Despite the use of established viral PCR methods, approximately 30% of all presumed viral respiratory tract infections are not detected with current methods. We have studied respiratory tract infections and how co-infections of virus and bacterial agents interact with the host immune response in the airway mucosa. For these studies our group has included healthy children with acute onset of severe respiratory tract infections, children suffering from asthmatic disorders and healthy control children. The project now aims to improve diagnostics to distinguish viral from bacterial pneumonia and optimize treatment in patients with severe infections. Mass spectrometry-based proteomic analyses are used as a tool to assess host-microbe interaction in respiratory tract infections. Identifying mucosal biomarkers may provide a rapid, accurate and clinically useful test for early identification of patients with severe viral pneumonia. This is now explored in a number of ongoing clinical studies initiated by us as a result of our clinical activities.

Selected publications

Regular use of depot medroxyprogesterone acetate causes thinning of the superficial lining and apical distribution of HIV target cells in the human ectocervix.
Edfeldt G, Lajoie J, Röhl M, Oyugi J, Åhlberg A, Khalilzadeh-Binicy B, et al
J. Infect. Dis. 2020 Aug;():

The Feasibility of Host Transcriptome Profiling as a Diagnostic Tool for Microbial Etiology in Childhood Cancer Patients with Febrile Neutropenia.
Wahlund M, Sinha I, Broliden K, Saghafian-Hedengren S, Nilsson A, Berggren A
Int J Mol Sci 2020 Jul;21(15):

The neovaginal microbiome of transgender women post-gender reassignment surgery.
Birse KD, Kratzer K, Zuend CF, Mutch S, Noël-Romas L, Lamont A, et al
Microbiome 2020 05;8(1):61

Impact of Q-Griffithsin anti-HIV microbicide gel in non-human primates: In situ analyses of epithelial and immune cell markers in rectal mucosa.
Günaydın G, Edfeldt G, Garber DA, Asghar M, Noȅl-Romas L, Burgener A, et al
Sci Rep 2019 12;9(1):18120

The Role of TPMT, ITPA, and NUDT15 Variants during Mercaptopurine Treatment of Swedish Pediatric Patients with Acute Lymphoblastic Leukemia.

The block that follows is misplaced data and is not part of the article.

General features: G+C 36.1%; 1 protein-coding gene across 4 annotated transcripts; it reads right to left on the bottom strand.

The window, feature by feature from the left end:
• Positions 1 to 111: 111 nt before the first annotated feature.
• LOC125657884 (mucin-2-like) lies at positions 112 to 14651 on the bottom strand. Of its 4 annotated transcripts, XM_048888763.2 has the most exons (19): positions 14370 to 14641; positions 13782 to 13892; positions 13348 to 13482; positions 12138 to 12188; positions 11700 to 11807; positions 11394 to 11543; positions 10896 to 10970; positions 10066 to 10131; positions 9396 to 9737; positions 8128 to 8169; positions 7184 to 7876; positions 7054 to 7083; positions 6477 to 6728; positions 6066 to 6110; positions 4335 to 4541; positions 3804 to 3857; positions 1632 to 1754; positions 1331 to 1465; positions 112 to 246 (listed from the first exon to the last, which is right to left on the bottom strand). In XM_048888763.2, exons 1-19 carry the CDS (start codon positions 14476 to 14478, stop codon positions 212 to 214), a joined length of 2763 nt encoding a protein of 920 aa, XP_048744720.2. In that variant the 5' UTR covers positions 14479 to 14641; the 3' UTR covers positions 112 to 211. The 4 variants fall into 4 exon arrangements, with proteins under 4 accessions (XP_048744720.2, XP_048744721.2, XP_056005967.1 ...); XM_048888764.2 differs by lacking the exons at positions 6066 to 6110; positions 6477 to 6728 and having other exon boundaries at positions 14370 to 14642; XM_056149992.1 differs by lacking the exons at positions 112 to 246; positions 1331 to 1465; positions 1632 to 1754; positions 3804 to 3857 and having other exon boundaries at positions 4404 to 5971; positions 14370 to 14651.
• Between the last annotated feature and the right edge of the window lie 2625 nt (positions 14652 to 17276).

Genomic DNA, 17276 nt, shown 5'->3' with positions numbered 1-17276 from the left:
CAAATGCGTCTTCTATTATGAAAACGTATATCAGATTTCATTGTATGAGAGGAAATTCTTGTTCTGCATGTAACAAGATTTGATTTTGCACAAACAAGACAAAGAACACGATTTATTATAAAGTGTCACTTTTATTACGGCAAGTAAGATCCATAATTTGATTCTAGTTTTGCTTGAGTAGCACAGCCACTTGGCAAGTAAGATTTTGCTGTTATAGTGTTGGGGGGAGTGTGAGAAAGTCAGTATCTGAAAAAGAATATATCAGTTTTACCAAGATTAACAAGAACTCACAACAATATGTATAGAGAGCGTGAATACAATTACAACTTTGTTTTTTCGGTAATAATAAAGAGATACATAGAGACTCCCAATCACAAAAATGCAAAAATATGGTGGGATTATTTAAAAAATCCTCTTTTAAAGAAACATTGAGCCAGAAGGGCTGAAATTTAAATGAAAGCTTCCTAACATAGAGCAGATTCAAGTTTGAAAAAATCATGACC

Wahlund M, Nilsson A, Kahlin AZ, Broliden K, Myrberg IH, Appell ML, et al
J. Pediatr. 2020 01;216():150-157.e1

Increased Cervical CD4+CCR5+ T Cells Among Kenyan Sex Working Women Using Depot Medroxyprogesterone Acetate.
Lajoie J, Tjernlund A, Omollo K, Edfeldt G, Röhl M, Boily-Larouche G, et al
AIDS Res. Hum. Retroviruses 2019 03;35(3):236-246

A High-throughput Bead-based Affinity Assay Enables Analysis of Genital Protein Signatures in Women At Risk of HIV Infection.
Månberg A, Bradley F, Qundos U, Guthrie BL, Birse K, Noël-Romas L, et al
Mol. Cell Proteomics 2019 03;18(3):461-476

The CD4-CD8- MAIT cell subpopulation is a functionally distinct subset developmentally related to the main CD8+ MAIT cell pool.
Dias J, Boulouis C, Gorin JB, van den Biggelaar RHGA, Lal KG, Gibbs A, et al
Proc. Natl. Acad. Sci. U.S.A. 2018 12;115(49):E11513-E11522

Ex Vivo Infection of Human Lymphoid Tissue and Female Genital Mucosa with Human Immunodeficiency Virus 1 and Histoculture.
Introini A, Vanpouille C, Fitzgerald W, Broliden K, Margolis L
J Vis Exp 2018 10;(140):

The vaginal microbiome amplifies sex hormone-associated cyclic changes in cervicovaginal inflammation and epithelial barrier disruption.
Bradley F, Birse K, Hasselrot K, Noël-Romas L, Introini A, Wefer H, et al
Am. J. Reprod. Immunol. 2018 07;80(1):e12863

Human Immunodeficiency Virus-Infected Women Have High Numbers of CD103-CD8+ T Cells Residing Close to the Basal Membrane of the Ectocervical Epithelium.
Gibbs A, Buggert M, Edfeldt G, Ranefall P, Introini A, Cheuk S, et al
J. Infect. Dis. 2018 07;218(3):453-465

MAIT cells reside in the female genital mucosa and are biased towards IL-17 and IL-22 production in response to bacterial stimulation.
Gibbs A, Leeansyah E, Introini A, Paquin-Proulx D, Hasselrot K, Andersson E, et al
Mucosal Immunol 2017 01;10(1):35-45

Seminal plasma induces inflammation and enhances HIV-1 replication in human cervical tissue explants.
Introini A, Boström S, Bradley F, Gibbs A, Glaessgen A, Tjernlund A, et al
PLoS Pathog. 2017 May;13(5):e1006402

MAIT cells reside in the female genital mucosa and are biased towards IL-17 and IL-22 production in response to bacterial stimulation.
Gibbs A, Leeansyah E, Introini A, Paquin-Proulx D, Hasselrot K, Andersson E, et al
Mucosal Immunol 2017 01;10(1):35-45

Genital Injury Signatures and Microbiome Alterations Associated With Depot Medroxyprogesterone Acetate Usage and Intravaginal Drying Practices.
Birse KD, Romas LM, Guthrie BL, Nilsson P, Bosire R, Kiarie J, et al
J. Infect. Dis. 2017 02;215(4):590-598